Guest Opinions

If our lawmakers reform flood insurance, it will save lives and billions of dollars

Ice and water flood near evacuated homes along the Weiser River in February 2017.
Ice and water flood near evacuated homes along the Weiser River in February 2017. doswald@idahostatesman.com

With a year of unprecedented flooding along the Boise River behind us and our nation witnessing the devastation of Hurricanes Irma, Harvey and Maria, it’s clearer now, more than ever, that we need common-sense reforms that help our communities address this rising problem.

Just recently, NOAA reported that weather-related disasters (including flooding) cost the U.S. $306 billion in 2017, the highest on record. Flooding is now the country’s most common and costliest natural disaster. It threatens lives, erodes financial well-being and interrupts daily life in our communities. As the former floodplain manager for Ada County, I am heartened by how our community responded last spring to more than 100 straight days of flooding, but I also know that long term we need to develop solutions that recognize the increasing severity of storms and flood events.

Congress is making attempts to remedy the situation. In the fall, the House of Representatives passed a bill to modernize the National Flood Insurance Program, set to expire soon. The legislation included provisions that make sure that communities that flood repeatedly have mitigation plans to address the most risky areas. It also provides future homeowners and renters the ability to have a better understanding of a property’s flood risk and history by mandating the disclosure of this important information. And, boldly, it proposes limiting the government’s exposure to the riskiest and costliest properties.

Unfortunately, the House missed key opportunities to help the United States put a down payment on future disaster costs by investing more in flood mitigation before the rain and water come. The National Institute of Building Sciences released a new report showing that we all save $7 for every $1 spent on flood mitigation.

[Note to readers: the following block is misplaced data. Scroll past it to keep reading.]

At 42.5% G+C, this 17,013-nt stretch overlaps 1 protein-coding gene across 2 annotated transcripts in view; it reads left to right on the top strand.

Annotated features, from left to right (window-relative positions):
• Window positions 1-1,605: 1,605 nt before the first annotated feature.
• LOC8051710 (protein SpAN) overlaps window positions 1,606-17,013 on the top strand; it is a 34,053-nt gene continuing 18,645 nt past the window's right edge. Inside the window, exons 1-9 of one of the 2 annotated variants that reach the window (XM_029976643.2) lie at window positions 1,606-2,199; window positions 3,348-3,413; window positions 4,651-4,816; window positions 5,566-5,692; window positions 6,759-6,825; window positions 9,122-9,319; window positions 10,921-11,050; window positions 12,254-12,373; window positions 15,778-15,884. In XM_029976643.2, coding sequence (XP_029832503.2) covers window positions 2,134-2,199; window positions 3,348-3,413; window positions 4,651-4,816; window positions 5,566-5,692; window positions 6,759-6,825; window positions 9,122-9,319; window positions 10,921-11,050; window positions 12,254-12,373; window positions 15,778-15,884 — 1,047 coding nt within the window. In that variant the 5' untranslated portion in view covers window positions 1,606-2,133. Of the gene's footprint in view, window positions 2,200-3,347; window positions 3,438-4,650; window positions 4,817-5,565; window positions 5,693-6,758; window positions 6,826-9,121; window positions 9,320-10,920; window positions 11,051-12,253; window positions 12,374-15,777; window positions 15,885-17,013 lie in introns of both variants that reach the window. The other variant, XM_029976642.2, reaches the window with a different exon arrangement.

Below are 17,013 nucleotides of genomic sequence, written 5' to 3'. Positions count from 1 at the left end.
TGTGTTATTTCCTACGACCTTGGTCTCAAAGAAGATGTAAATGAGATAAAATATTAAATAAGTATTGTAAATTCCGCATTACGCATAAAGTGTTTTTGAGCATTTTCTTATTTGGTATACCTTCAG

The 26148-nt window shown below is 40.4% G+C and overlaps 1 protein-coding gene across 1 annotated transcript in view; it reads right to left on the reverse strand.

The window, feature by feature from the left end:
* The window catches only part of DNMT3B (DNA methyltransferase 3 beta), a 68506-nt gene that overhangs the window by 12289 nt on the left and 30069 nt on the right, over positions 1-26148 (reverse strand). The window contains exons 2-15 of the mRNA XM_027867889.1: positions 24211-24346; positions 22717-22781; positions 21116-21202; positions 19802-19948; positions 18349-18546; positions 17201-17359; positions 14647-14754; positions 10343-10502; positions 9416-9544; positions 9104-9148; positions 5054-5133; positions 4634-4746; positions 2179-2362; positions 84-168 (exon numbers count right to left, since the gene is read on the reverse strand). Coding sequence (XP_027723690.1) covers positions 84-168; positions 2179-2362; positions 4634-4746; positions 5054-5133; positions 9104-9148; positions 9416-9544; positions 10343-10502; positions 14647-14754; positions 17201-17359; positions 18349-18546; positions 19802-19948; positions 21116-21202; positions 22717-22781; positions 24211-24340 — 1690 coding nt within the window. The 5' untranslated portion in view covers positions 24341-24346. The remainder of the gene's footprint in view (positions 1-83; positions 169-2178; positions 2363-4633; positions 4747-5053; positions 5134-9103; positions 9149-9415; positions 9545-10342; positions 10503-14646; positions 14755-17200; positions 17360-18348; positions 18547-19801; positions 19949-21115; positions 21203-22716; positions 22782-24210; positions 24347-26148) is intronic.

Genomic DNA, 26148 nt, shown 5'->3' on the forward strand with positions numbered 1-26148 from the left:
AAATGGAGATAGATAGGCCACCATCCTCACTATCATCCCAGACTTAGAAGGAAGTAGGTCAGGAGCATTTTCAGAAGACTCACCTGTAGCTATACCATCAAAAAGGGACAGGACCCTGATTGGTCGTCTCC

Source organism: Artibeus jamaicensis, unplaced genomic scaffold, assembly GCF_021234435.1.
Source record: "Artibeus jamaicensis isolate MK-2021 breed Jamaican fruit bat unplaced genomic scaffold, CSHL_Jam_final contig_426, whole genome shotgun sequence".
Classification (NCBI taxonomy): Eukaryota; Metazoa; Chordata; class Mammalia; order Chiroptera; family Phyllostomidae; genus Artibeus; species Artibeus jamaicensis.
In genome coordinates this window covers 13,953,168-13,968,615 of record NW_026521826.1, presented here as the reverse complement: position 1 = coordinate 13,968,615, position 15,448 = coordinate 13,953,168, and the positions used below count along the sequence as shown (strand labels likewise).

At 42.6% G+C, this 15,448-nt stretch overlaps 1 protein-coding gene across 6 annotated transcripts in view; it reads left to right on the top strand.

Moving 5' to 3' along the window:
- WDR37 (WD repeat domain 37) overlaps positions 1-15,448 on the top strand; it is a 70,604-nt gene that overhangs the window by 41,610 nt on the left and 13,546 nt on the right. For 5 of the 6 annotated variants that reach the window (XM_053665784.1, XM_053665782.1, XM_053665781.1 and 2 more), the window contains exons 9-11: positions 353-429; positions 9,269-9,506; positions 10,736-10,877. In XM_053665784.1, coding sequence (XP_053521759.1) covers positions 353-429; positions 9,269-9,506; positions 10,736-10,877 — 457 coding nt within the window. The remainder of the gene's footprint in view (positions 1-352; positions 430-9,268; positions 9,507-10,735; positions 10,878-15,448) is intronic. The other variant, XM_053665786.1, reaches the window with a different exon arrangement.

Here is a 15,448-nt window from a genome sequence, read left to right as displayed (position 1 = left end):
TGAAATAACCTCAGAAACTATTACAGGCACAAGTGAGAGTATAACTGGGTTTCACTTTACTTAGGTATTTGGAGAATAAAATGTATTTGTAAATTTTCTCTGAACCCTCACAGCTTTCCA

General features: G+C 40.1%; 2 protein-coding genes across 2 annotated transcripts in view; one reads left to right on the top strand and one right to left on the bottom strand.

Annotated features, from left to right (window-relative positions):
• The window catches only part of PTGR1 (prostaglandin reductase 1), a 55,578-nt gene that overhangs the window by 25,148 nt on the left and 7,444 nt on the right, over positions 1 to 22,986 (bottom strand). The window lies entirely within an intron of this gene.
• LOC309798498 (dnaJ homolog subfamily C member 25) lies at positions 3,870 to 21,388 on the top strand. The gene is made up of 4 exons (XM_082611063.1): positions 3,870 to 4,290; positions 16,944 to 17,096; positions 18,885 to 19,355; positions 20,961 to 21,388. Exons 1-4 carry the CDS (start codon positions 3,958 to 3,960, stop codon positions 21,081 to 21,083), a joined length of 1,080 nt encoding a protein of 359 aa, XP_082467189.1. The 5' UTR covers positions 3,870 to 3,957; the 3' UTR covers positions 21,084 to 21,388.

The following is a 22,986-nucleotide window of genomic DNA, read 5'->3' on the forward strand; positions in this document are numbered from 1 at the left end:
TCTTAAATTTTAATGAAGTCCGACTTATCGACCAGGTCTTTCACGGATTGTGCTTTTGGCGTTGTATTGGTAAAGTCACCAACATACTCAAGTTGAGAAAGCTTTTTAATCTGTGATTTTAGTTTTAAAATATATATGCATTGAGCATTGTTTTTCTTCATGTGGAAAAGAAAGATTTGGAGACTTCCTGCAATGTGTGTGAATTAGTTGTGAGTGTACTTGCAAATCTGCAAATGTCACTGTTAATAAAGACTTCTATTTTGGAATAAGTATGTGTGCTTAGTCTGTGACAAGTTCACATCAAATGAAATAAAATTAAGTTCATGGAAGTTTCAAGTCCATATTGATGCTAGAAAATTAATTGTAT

Fortunately, as the Senate considers its own legislation to reauthorize the NFIP, led by our own Sen. Mike Crapo who chairs the Banking Committee, there is already a solution that seeks to increase the ability for states and communities to invest in mitigation. A new bipartisan proposal, the State Flood Mitigation Revolving Fund Act of 2017, capitalizes on savings from mitigation and would create a new federal-state partnership in the form of a revolving loan fund. This self-replenishing and sustainable fund would provide low-interest loans to communities, homeowners, businesses and nonprofits for preparations such as elevating structures, buying out properties in high-risk areas and other flood-mitigation activities.

As we taxpayers may spend upward of $100 billion in response to the flooding last fall, I call on our senators to help break the costly cycle of paying to rebuild again and again instead of investing in flood mitigation before disaster strikes.

As a floodplain manager who understands flood risk, I call on our senators to include common-sense reforms to the National Flood Insurance Program reauthorization that will reduce flood risk and better prepare our citizens and communities.

Congress has the ability to make long-term improvements to our nation’s preparedness and response to flooding. The time is now, especially before the memories of 2017’s flooding recede.

Angie Gilman is a former Ada County engineer/floodplain administrator and currently serves as the Idaho state rep for the Northwest Regional Floodplain Management Association.

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